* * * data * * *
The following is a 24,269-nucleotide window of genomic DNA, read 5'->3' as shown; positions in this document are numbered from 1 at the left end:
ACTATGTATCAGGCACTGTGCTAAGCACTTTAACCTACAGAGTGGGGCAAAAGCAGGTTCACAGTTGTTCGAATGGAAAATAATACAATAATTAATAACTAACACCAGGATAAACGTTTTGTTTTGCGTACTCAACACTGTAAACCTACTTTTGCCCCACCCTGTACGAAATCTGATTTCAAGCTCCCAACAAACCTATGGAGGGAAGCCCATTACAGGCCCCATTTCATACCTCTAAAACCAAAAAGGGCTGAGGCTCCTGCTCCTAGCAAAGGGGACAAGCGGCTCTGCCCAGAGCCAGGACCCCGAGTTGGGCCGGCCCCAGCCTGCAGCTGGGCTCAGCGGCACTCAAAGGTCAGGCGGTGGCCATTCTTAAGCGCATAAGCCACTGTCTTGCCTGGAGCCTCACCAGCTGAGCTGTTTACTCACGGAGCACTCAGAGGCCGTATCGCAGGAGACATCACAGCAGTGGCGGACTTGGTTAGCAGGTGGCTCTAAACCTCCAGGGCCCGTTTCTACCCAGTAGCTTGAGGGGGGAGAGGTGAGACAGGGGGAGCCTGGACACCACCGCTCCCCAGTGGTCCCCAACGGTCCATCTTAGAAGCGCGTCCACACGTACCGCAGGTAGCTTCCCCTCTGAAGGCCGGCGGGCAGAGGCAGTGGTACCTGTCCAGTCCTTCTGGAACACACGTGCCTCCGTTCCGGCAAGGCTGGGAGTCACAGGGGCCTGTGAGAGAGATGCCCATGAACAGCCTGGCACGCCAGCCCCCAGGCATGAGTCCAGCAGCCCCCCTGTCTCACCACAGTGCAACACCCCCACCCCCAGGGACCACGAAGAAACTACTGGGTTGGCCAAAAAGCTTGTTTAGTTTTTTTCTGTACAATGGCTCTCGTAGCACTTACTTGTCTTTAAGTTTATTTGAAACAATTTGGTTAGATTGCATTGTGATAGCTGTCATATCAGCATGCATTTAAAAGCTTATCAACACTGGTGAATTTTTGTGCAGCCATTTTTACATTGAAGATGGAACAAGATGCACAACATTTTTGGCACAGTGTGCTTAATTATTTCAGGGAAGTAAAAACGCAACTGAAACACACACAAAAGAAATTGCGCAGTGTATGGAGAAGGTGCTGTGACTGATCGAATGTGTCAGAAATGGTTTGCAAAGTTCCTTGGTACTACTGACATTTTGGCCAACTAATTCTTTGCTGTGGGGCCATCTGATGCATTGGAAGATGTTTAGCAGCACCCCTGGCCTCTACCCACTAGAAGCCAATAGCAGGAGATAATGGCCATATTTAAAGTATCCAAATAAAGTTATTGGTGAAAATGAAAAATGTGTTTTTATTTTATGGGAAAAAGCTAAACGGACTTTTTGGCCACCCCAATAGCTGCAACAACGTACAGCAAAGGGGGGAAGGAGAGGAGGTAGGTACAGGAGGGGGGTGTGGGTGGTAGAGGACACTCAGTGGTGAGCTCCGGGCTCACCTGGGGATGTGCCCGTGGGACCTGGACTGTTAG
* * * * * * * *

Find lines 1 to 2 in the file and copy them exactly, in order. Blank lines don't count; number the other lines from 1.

The following is a 24,269-nucleotide window of genomic DNA, read 5'->3' as shown; positions in this document are numbered from 1 at the left end:
ACTATGTATCAGGCACTGTGCTAAGCACTTTAACCTACAGAGTGGGGCAAAAGCAGGTTCACAGTTGTTCGAATGGAAAATAATACAATAATTAATAACTAACACCAGGATAAACGTTTTGTTTTGCGTACTCAACACTGTAAACCTACTTTTGCCCCACCCTGTACGAAATCTGATTTCAAGCTCCCAACAAACCTATGGAGGGAAGCCCATTACAGGCCCCATTTCATACCTCTAAAACCAAAAAGGGCTGAGGCTCCTGCTCCTAGCAAAGGGGACAAGCGGCTCTGCCCAGAGCCAGGACCCCGAGTTGGGCCGGCCCCAGCCTGCAGCTGGGCTCAGCGGCACTCAAAGGTCAGGCGGTGGCCATTCTTAAGCGCATAAGCCACTGTCTTGCCTGGAGCCTCACCAGCTGAGCTGTTTACTCACGGAGCACTCAGAGGCCGTATCGCAGGAGACATCACAGCAGTGGCGGACTTGGTTAGCAGGTGGCTCTAAACCTCCAGGGCCCGTTTCTACCCAGTAGCTTGAGGGGGGAGAGGTGAGACAGGGGGAGCCTGGACACCACCGCTCCCCAGTGGTCCCCAACGGTCCATCTTAGAAGCGCGTCCACACGTACCGCAGGTAGCTTCCCCTCTGAAGGCCGGCGGGCAGAGGCAGTGGTACCTGTCCAGTCCTTCTGGAACACACGTGCCTCCGTTCCGGCAAGGCTGGGAGTCACAGGGGCCTGTGAGAGAGATGCCCATGAACAGCCTGGCACGCCAGCCCCCAGGCATGAGTCCAGCAGCCCCCCTGTCTCACCACAGTGCAACACCCCCACCCCCAGGGACCACGAAGAAACTACTGGGTTGGCCAAAAAGCTTGTTTAGTTTTTTTCTGTACAATGGCTCTCGTAGCACTTACTTGTCTTTAAGTTTATTTGAAACAATTTGGTTAGATTGCATTGTGATAGCTGTCATATCAGCATGCATTTAAAAGCTTATCAACACTGGTGAATTTTTGTGCAGCCATTTTTACATTGAAGATGGAACAAGATGCACAACATTTTTGGCACAGTGTGCTTAATTATTTCAGGGAAGTAAAAACGCAACTGAAACACACACAAAAGAAATTGCGCAGTGTATGGAGAAGGTGCTGTGACTGATCGAATGTGTCAGAAATGGTTTGCAAAGTTCCTTGGTACTACTGACATTTTGGCCAACTAATTCTTTGCTGTGGGGCCATCTGATGCATTGGAAGATGTTTAGCAGCACCCCTGGCCTCTACCCACTAGAAGCCAATAGCAGGAGATAATGGCCATATTTAAAGTATCCAAATAAAGTTATTGGTGAAAATGAAAAATGTGTTTTTATTTTATGGGAAAAAGCTAAACGGACTTTTTGGCCACCCCAATAGCTGCAACAACGTACAGCAAAGGGGGGAAGGAGAGGAGGTAGGTACAGGAGGGGGGTGTGGGTGGTAGAGGACACTCAGTGGTGAGCTCCGGGCTCACCTGGGGATGTGCCCGTGGGACCTGGACTGTTAG